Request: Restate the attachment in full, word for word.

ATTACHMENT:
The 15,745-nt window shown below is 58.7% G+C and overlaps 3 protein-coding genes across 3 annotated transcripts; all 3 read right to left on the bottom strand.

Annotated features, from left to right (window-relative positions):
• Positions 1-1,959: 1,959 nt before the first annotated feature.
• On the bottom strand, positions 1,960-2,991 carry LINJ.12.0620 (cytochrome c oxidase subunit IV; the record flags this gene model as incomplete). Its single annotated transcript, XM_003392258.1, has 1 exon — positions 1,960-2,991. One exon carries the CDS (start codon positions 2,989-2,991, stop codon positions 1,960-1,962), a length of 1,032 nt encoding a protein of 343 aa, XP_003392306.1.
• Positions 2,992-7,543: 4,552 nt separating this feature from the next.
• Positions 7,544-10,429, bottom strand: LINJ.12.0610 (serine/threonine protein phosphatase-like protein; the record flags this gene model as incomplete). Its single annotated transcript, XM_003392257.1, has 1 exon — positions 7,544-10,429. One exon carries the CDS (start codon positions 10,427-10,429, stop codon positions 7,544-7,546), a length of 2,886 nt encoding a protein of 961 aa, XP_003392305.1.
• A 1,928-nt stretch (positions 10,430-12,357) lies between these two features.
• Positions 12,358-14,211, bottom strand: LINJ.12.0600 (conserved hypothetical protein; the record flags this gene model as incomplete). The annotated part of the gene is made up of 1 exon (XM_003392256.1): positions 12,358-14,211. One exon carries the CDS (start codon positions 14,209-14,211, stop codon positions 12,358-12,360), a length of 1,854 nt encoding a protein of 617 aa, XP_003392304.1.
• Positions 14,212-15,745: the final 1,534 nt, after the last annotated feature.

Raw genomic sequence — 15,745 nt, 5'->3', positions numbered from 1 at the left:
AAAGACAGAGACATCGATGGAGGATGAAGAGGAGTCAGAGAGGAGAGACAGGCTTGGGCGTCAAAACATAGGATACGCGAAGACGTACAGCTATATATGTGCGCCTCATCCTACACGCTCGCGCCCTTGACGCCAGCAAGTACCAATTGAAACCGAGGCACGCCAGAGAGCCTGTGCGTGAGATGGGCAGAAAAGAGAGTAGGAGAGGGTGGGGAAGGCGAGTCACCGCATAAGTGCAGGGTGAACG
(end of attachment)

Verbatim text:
The 15,745-nt window shown below is 58.7% G+C and overlaps 3 protein-coding genes across 3 annotated transcripts; all 3 read right to left on the bottom strand.

Annotated features, from left to right (window-relative positions):
• Positions 1-1,959: 1,959 nt before the first annotated feature.
• On the bottom strand, positions 1,960-2,991 carry LINJ.12.0620 (cytochrome c oxidase subunit IV; the record flags this gene model as incomplete). Its single annotated transcript, XM_003392258.1, has 1 exon — positions 1,960-2,991. One exon carries the CDS (start codon positions 2,989-2,991, stop codon positions 1,960-1,962), a length of 1,032 nt encoding a protein of 343 aa, XP_003392306.1.
• Positions 2,992-7,543: 4,552 nt separating this feature from the next.
• Positions 7,544-10,429, bottom strand: LINJ.12.0610 (serine/threonine protein phosphatase-like protein; the record flags this gene model as incomplete). Its single annotated transcript, XM_003392257.1, has 1 exon — positions 7,544-10,429. One exon carries the CDS (start codon positions 10,427-10,429, stop codon positions 7,544-7,546), a length of 2,886 nt encoding a protein of 961 aa, XP_003392305.1.
• A 1,928-nt stretch (positions 10,430-12,357) lies between these two features.
• Positions 12,358-14,211, bottom strand: LINJ.12.0600 (conserved hypothetical protein; the record flags this gene model as incomplete). The annotated part of the gene is made up of 1 exon (XM_003392256.1): positions 12,358-14,211. One exon carries the CDS (start codon positions 14,209-14,211, stop codon positions 12,358-12,360), a length of 1,854 nt encoding a protein of 617 aa, XP_003392304.1.
• Positions 14,212-15,745: the final 1,534 nt, after the last annotated feature.

Raw genomic sequence — 15,745 nt, 5'->3', positions numbered from 1 at the left:
AAAGACAGAGACATCGATGGAGGATGAAGAGGAGTCAGAGAGGAGAGACAGGCTTGGGCGTCAAAACATAGGATACGCGAAGACGTACAGCTATATATGTGCGCCTCATCCTACACGCTCGCGCCCTTGACGCCAGCAAGTACCAATTGAAACCGAGGCACGCCAGAGAGCCTGTGCGTGAGATGGGCAGAAAAGAGAGTAGGAGAGGGTGGGGAAGGCGAGTCACCGCATAAGTGCAGGGTGAACG